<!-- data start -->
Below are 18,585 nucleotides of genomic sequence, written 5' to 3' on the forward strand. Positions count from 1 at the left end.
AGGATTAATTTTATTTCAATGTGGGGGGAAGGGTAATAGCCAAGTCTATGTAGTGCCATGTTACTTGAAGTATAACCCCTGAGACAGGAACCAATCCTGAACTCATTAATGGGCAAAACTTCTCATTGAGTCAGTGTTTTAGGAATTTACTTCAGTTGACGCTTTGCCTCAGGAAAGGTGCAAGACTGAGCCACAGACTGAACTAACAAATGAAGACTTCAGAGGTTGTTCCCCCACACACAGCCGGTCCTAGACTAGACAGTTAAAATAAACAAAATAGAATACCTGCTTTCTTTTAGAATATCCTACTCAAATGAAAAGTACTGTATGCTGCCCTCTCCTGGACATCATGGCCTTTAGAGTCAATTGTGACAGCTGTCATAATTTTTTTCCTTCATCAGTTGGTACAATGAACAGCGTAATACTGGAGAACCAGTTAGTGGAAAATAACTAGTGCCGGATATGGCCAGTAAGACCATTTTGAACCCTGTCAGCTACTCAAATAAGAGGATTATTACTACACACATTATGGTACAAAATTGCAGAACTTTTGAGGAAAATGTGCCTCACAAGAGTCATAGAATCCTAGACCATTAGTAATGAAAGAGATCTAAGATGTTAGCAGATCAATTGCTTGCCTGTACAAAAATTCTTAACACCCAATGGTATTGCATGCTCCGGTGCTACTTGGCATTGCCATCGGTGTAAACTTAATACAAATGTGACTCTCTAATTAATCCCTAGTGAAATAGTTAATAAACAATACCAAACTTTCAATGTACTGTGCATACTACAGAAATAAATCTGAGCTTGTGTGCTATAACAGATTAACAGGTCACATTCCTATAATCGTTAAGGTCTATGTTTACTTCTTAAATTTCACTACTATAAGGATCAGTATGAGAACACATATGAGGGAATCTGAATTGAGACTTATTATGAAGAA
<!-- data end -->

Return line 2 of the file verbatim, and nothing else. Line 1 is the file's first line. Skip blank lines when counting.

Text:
AGGATTAATTTTATTTCAATGTGGGGGGAAGGGTAATAGCCAAGTCTATGTAGTGCCATGTTACTTGAAGTATAACCCCTGAGACAGGAACCAATCCTGAACTCATTAATGGGCAAAACTTCTCATTGAGTCAGTGTTTTAGGAATTTACTTCAGTTGACGCTTTGCCTCAGGAAAGGTGCAAGACTGAGCCACAGACTGAACTAACAAATGAAGACTTCAGAGGTTGTTCCCCCACACACAGCCGGTCCTAGACTAGACAGTTAAAATAAACAAAATAGAATACCTGCTTTCTTTTAGAATATCCTACTCAAATGAAAAGTACTGTATGCTGCCCTCTCCTGGACATCATGGCCTTTAGAGTCAATTGTGACAGCTGTCATAATTTTTTTCCTTCATCAGTTGGTACAATGAACAGCGTAATACTGGAGAACCAGTTAGTGGAAAATAACTAGTGCCGGATATGGCCAGTAAGACCATTTTGAACCCTGTCAGCTACTCAAATAAGAGGATTATTACTACACACATTATGGTACAAAATTGCAGAACTTTTGAGGAAAATGTGCCTCACAAGAGTCATAGAATCCTAGACCATTAGTAATGAAAGAGATCTAAGATGTTAGCAGATCAATTGCTTGCCTGTACAAAAATTCTTAACACCCAATGGTATTGCATGCTCCGGTGCTACTTGGCATTGCCATCGGTGTAAACTTAATACAAATGTGACTCTCTAATTAATCCCTAGTGAAATAGTTAATAAACAATACCAAACTTTCAATGTACTGTGCATACTACAGAAATAAATCTGAGCTTGTGTGCTATAACAGATTAACAGGTCACATTCCTATAATCGTTAAGGTCTATGTTTACTTCTTAAATTTCACTACTATAAGGATCAGTATGAGAACACATATGAGGGAATCTGAATTGAGACTTATTATGAAGAA